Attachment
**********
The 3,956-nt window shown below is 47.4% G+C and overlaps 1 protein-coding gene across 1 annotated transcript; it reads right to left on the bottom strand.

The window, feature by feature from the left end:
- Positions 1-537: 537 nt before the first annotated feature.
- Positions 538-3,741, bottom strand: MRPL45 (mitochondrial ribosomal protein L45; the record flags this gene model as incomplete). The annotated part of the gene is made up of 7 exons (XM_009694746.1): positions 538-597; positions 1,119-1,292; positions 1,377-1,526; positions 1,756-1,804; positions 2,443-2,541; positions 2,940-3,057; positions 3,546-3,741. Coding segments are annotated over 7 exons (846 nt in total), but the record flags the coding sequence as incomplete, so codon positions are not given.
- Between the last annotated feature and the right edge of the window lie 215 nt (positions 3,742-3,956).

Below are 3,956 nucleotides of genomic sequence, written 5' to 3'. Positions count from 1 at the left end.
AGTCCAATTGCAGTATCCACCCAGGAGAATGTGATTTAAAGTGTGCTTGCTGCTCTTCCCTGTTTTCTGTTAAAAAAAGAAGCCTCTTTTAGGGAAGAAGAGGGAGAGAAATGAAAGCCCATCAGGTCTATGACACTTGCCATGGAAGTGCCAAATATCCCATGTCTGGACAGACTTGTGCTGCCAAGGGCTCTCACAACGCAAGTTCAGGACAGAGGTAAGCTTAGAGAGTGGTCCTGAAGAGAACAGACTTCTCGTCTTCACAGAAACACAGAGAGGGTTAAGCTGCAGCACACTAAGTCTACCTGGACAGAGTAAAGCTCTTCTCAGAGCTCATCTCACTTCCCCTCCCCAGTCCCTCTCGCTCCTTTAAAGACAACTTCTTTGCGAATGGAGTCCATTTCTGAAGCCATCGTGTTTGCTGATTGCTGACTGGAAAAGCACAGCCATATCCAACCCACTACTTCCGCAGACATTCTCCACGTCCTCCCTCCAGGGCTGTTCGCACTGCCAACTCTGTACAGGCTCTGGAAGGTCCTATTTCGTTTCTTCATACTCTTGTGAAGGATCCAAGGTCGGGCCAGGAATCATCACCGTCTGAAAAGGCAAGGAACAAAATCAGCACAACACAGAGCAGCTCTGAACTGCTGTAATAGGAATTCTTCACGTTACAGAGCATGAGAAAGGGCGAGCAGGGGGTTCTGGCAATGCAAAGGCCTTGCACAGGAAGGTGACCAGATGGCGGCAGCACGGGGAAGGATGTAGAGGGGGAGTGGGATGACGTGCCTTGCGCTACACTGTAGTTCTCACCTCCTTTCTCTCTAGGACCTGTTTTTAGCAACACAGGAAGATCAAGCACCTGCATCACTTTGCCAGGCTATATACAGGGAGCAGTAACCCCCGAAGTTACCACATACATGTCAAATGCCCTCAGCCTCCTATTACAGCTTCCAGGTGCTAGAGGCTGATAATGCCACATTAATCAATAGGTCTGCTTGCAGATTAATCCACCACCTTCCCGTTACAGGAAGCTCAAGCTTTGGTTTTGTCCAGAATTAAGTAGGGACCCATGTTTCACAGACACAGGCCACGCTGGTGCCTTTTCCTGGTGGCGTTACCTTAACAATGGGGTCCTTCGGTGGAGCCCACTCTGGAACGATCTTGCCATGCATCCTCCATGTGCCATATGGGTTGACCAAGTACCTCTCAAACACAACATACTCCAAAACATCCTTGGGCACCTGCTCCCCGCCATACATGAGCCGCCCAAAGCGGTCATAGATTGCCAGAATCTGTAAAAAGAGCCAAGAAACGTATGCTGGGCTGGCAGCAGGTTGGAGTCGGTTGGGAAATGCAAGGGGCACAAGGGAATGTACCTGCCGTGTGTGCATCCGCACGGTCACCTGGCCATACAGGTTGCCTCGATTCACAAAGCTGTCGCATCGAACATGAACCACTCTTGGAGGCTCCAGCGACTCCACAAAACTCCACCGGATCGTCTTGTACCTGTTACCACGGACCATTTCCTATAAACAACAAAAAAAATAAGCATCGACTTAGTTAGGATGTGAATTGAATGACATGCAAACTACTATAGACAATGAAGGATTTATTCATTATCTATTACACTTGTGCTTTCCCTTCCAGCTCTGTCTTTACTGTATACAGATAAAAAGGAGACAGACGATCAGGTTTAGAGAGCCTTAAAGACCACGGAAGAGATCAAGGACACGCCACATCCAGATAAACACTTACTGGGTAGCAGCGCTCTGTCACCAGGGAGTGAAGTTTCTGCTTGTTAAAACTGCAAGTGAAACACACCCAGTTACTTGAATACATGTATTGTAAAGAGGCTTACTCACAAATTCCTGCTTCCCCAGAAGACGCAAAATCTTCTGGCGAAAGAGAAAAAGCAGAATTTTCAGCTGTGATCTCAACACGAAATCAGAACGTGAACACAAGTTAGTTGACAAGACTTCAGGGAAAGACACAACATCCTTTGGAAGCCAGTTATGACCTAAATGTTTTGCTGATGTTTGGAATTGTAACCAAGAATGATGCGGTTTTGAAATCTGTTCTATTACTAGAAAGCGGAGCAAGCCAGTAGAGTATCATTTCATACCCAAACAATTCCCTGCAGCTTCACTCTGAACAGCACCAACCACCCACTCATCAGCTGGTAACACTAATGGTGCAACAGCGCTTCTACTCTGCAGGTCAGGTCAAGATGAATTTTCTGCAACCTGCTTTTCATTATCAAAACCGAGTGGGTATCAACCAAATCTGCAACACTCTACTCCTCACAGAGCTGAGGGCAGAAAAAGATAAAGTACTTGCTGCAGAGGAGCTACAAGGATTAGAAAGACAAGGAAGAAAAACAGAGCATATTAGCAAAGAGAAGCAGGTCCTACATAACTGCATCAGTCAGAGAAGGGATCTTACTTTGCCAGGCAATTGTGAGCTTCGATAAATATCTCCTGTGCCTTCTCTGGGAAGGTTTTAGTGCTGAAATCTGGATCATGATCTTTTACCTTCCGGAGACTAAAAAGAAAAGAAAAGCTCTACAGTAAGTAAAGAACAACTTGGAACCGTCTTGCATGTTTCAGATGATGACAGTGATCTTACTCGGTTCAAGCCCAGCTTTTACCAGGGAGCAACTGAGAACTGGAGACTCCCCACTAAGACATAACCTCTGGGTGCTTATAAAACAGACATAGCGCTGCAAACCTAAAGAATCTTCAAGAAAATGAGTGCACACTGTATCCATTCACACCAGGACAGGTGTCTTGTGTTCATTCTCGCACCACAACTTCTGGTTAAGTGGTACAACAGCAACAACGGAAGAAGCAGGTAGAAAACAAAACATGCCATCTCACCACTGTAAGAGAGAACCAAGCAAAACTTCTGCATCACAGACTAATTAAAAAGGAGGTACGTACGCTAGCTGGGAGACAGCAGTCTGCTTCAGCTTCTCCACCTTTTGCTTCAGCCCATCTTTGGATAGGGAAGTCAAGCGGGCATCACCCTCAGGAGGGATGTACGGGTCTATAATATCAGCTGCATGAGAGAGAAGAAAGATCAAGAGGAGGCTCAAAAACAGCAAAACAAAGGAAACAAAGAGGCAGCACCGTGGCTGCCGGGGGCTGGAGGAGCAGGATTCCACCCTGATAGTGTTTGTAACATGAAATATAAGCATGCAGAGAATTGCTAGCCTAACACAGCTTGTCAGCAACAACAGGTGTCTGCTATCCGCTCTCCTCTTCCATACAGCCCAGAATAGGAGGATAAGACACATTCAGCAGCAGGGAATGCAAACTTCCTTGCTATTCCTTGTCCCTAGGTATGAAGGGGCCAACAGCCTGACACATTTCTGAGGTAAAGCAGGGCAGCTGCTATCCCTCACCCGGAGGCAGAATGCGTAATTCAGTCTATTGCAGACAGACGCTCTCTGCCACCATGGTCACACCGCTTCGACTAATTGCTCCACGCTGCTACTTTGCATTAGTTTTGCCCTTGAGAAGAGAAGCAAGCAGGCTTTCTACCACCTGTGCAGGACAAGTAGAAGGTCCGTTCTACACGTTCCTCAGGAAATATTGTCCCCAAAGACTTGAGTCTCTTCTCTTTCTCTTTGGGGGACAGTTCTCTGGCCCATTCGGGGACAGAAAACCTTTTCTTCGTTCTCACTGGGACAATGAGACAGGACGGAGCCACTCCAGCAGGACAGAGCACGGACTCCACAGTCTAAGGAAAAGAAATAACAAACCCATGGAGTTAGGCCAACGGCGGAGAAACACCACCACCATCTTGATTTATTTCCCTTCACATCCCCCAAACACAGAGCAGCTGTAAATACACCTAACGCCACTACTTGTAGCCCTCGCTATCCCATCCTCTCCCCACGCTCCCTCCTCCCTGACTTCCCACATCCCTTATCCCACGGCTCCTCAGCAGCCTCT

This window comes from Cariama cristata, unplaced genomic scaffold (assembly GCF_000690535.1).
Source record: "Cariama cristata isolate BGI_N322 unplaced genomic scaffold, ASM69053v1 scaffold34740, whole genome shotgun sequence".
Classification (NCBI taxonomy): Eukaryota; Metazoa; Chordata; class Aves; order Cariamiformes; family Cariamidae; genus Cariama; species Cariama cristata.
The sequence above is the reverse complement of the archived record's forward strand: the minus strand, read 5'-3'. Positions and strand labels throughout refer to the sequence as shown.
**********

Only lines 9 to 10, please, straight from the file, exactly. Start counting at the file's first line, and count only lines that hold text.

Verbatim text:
Source record: "Cariama cristata isolate BGI_N322 unplaced genomic scaffold, ASM69053v1 scaffold34740, whole genome shotgun sequence".
Classification (NCBI taxonomy): Eukaryota; Metazoa; Chordata; class Aves; order Cariamiformes; family Cariamidae; genus Cariama; species Cariama cristata.